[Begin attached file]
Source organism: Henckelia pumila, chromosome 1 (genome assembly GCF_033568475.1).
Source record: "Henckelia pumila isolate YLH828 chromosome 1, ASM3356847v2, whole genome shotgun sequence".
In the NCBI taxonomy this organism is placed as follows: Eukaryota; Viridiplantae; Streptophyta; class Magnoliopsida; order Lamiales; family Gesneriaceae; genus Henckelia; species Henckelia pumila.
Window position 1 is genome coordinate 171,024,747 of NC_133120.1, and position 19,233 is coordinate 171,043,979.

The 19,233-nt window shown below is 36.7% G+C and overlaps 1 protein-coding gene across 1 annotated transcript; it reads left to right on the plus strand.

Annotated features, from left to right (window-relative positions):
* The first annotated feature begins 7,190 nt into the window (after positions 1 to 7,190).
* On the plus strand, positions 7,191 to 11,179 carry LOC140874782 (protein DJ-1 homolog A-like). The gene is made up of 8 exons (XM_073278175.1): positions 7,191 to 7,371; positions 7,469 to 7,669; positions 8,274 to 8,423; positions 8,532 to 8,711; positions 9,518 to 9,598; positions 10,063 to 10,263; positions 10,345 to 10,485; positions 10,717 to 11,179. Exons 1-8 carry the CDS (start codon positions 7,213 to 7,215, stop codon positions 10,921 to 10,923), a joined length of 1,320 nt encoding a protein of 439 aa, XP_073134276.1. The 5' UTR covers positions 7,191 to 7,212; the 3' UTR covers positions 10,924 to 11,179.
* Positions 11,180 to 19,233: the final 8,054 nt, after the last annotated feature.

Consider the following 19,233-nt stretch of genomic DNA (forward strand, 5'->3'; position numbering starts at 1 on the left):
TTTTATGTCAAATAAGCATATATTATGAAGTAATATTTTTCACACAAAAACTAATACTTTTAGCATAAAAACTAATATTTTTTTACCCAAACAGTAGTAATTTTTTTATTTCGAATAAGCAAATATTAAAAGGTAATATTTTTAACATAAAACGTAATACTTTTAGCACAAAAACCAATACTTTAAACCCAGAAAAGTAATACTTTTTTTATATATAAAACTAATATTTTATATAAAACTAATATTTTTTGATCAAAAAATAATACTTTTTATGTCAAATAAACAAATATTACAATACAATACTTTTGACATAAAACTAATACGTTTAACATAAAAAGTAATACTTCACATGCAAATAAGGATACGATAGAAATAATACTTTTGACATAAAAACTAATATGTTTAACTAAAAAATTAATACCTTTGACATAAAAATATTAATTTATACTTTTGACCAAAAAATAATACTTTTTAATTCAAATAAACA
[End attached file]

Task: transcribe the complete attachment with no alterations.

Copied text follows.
Source organism: Henckelia pumila, chromosome 1 (genome assembly GCF_033568475.1).
Source record: "Henckelia pumila isolate YLH828 chromosome 1, ASM3356847v2, whole genome shotgun sequence".
In the NCBI taxonomy this organism is placed as follows: Eukaryota; Viridiplantae; Streptophyta; class Magnoliopsida; order Lamiales; family Gesneriaceae; genus Henckelia; species Henckelia pumila.
Window position 1 is genome coordinate 171,024,747 of NC_133120.1, and position 19,233 is coordinate 171,043,979.

The 19,233-nt window shown below is 36.7% G+C and overlaps 1 protein-coding gene across 1 annotated transcript; it reads left to right on the plus strand.

Annotated features, from left to right (window-relative positions):
* The first annotated feature begins 7,190 nt into the window (after positions 1 to 7,190).
* On the plus strand, positions 7,191 to 11,179 carry LOC140874782 (protein DJ-1 homolog A-like). The gene is made up of 8 exons (XM_073278175.1): positions 7,191 to 7,371; positions 7,469 to 7,669; positions 8,274 to 8,423; positions 8,532 to 8,711; positions 9,518 to 9,598; positions 10,063 to 10,263; positions 10,345 to 10,485; positions 10,717 to 11,179. Exons 1-8 carry the CDS (start codon positions 7,213 to 7,215, stop codon positions 10,921 to 10,923), a joined length of 1,320 nt encoding a protein of 439 aa, XP_073134276.1. The 5' UTR covers positions 7,191 to 7,212; the 3' UTR covers positions 10,924 to 11,179.
* Positions 11,180 to 19,233: the final 8,054 nt, after the last annotated feature.

Consider the following 19,233-nt stretch of genomic DNA (forward strand, 5'->3'; position numbering starts at 1 on the left):
TTTTATGTCAAATAAGCATATATTATGAAGTAATATTTTTCACACAAAAACTAATACTTTTAGCATAAAAACTAATATTTTTTTACCCAAACAGTAGTAATTTTTTTATTTCGAATAAGCAAATATTAAAAGGTAATATTTTTAACATAAAACGTAATACTTTTAGCACAAAAACCAATACTTTAAACCCAGAAAAGTAATACTTTTTTTATATATAAAACTAATATTTTATATAAAACTAATATTTTTTGATCAAAAAATAATACTTTTTATGTCAAATAAACAAATATTACAATACAATACTTTTGACATAAAACTAATACGTTTAACATAAAAAGTAATACTTCACATGCAAATAAGGATACGATAGAAATAATACTTTTGACATAAAAACTAATATGTTTAACTAAAAAATTAATACCTTTGACATAAAAATATTAATTTATACTTTTGACCAAAAAATAATACTTTTTAATTCAAATAAACA